Why do some API infrastructure startups become massive businesses?

Throughout my time at Twilio, I’ve often wondered why some software infrastructure companies become massive businesses while others falter. What is it about the nature of certain products and the markets they target that makes it possible to build large infrastructure platforms? This post is an attempt to structure what I’ve learned about this question and was prompted by a series of conversations I’ve had recently with early stage API infrastructure companies about product and go-to-market strategy.

In my opinion, your startup’s target market must have the following characteristics for it to turn into a massive business:

  1. The risk to the customer’s business of being locked into your infrastructure must not be prohibitive.
  2. The opportunity cost of building the same infrastructure in-house must be high enough to consider buying it from a third-party.
  3. There need to be enough customers that meet criteria (1) & (2) willing to pay what’s needed to support a market for it.
Characterizing API infrastructure opportunities by opportunity cost and risk of lock-in

Startups that build APIs for problems that have a high opportunity cost to solving in-house relative to the risk of depending on a vendor have the highest chances of breaking out to become massive companies. Low opportunity costs mean your customers can easily build the same infrastructure in-house, and a low risk of lock-in means they can always switch you out. The sweet spot lies in providing infrastructure that’s hard to migrate from, resulting in a high risk of lock-in, but provides substantially more value than the opportunity cost of building in-house.

To begin exploring this question in detail though, you need to start with the company that started it all — Amazon Web Services.

1. Land and expand

The advantages of building on a cloud platform are clear as day today. For startups and increasingly for enterprises that need to move to digital business models, using APIs instead of setting up servers turns upfront capital costs into ongoing operational costs, provides instant scaling and eliminates the overhead of maintaining data centers. Even the most sophisticated companies will think twice before building their own data centers today.

If you trace the trajectory of products launched by AWS since they announced SQS in 2004, a pattern emerges. Over the years, AWS has moved up the application stack with new releases to provide infrastructure that is tailored to solving increasingly specific software development problems. These APIs are more opinionated i.e. they force you to build software in a certain way, and tightly integrated with AWS infrastructure, but also a lot easier to use. Jerry Hargove has drawn up this fantastic timeline of every single AWS launch since 2004 and grouped them into categories.

Today, developers can build applications on AWS with APIs providing different levels of abstraction. If you’re looking to build a video streaming application, you can directly use AWS Media Services without worrying about the underlying transcoding, storage and bandwidth infrastructure. But, if you’re looking for more control over your application, perhaps you need to run a custom transcoder optimized for your use case, you can build a video streaming stack using EC2, S3 and CloudFront. I arranged the categories Jerry uses by the general level of abstraction provided by it’s members to illustrate my point. I didn’t consider newer bets like AWS Ground Station or AWS RoboMaker, or horizontal utilities like Developer Tools or Cost Management.

AWS APIs by level of abstraction

AWS APIs that provide more abstraction generally charge higher prices because they can significantly simplify application development and decrease release times. They probably also have higher gross margins for AWS.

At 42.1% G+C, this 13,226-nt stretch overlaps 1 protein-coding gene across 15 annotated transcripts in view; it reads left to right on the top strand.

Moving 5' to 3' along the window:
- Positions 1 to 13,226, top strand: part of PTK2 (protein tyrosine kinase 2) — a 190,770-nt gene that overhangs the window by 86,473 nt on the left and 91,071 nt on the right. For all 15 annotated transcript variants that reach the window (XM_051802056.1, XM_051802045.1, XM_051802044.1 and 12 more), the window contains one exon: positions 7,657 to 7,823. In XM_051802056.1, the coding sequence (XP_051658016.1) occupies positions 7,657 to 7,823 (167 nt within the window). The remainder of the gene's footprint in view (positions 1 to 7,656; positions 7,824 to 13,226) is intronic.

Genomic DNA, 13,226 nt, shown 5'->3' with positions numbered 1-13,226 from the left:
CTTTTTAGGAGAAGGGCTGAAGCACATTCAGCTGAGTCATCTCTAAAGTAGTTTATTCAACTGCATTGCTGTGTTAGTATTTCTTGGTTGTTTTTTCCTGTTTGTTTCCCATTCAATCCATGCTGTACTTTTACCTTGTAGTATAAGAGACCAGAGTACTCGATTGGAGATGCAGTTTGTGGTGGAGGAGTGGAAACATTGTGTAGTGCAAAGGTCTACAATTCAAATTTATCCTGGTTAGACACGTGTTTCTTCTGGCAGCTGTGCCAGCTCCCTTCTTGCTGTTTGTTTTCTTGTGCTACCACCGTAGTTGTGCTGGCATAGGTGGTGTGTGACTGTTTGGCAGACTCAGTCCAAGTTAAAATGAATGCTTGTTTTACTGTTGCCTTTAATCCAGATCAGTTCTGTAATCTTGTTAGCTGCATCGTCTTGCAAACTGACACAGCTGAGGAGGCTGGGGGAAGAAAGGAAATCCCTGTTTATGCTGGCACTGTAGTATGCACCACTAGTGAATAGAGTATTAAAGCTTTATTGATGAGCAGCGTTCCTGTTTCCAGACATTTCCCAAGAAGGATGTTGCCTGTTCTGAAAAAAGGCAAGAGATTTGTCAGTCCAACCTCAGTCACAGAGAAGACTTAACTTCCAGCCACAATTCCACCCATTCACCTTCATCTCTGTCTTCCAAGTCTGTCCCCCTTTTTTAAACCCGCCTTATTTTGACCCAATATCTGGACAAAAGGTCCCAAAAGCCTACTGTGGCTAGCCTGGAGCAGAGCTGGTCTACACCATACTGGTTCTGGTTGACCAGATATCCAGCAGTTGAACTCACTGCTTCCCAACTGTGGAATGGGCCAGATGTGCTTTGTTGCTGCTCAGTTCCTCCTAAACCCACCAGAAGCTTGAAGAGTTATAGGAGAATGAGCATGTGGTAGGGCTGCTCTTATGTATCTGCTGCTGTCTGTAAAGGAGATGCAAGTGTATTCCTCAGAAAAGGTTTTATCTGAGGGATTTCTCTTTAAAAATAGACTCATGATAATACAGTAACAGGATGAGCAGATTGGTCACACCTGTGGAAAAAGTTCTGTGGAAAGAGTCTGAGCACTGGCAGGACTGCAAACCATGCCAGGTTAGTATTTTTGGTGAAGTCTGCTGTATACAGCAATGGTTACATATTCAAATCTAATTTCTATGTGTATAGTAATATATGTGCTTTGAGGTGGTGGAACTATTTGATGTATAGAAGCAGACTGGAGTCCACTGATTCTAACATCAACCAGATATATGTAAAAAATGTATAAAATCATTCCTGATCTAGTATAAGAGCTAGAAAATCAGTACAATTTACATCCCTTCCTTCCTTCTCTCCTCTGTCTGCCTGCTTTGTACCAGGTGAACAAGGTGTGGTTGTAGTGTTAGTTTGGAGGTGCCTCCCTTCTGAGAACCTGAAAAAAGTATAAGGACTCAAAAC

This general pattern — starting with lower level APIs, raw compute, storage and networking in AWS’s case, and moving up the stack over time isn’t unique to AWS. Almost every single successful API company founded since the advent of public cloud platforms has followed this strategy.


Twilio’s first product was an API for making and receiving phone calls. Their second product was an SMS API. Since then, they’ve expanded to provide dedicated APIs for two-factor authentication, video conferencing, VoIP, WhatsApp and in-app chat. Recently, they moved even further up the stack with Flex, a programmable contact center that bundles these APIs together under a customizable UI framework.


Stripe’s first product was an API for accepting payments. When they started seeing a lot of traction in e-commerce, they launched a UI framework to make building checkout experiences easier. When they saw a lot of traction from marketplace companies, they built Connect to simplify on-boarding and verifying sellers and routing payments. Since then, they’ve launched APIs for subscription and invoicing, fraud detection and card issuance.


Segment started off providing a unified API for ingesting customer and usage data from multiple sources and loading it into different business analytics tools. Today, they’ve built products that aggregate this data to provide a 360-degree view of each customer, allowing businesses to enrich existing customer data, build audiences in real time and create personalized experiences.


DataDog’s first products were monitoring APIs for virtual machines and cloud instances. Since then, they’ve expanded to other cloud backend configurations like containers and serverless, while also moving up the stack to provide logging and monitoring solutions for middleware and applications.

This ability to land and expand is what separates the wildly successful infrastructure companies from those that fail to take off. This expansion happens horizontally, as more teams come to rely on their API and as they provide APIs at similar levels of abstraction for adjacent use cases, and vertically, as their customers start adopting higher level APIs to solve more specific problems. The beauty of this model, if you can get it right, is that all you need to do to identify new product opportunities is closely observe what applications your customers are building. A large enough number of customers building the same types of applications usually represents an opportunity to provide a higher-level API. This expansion also makes their infrastructure harder to replace, resulting in stellar revenue growth rates and net dollar retention numbers.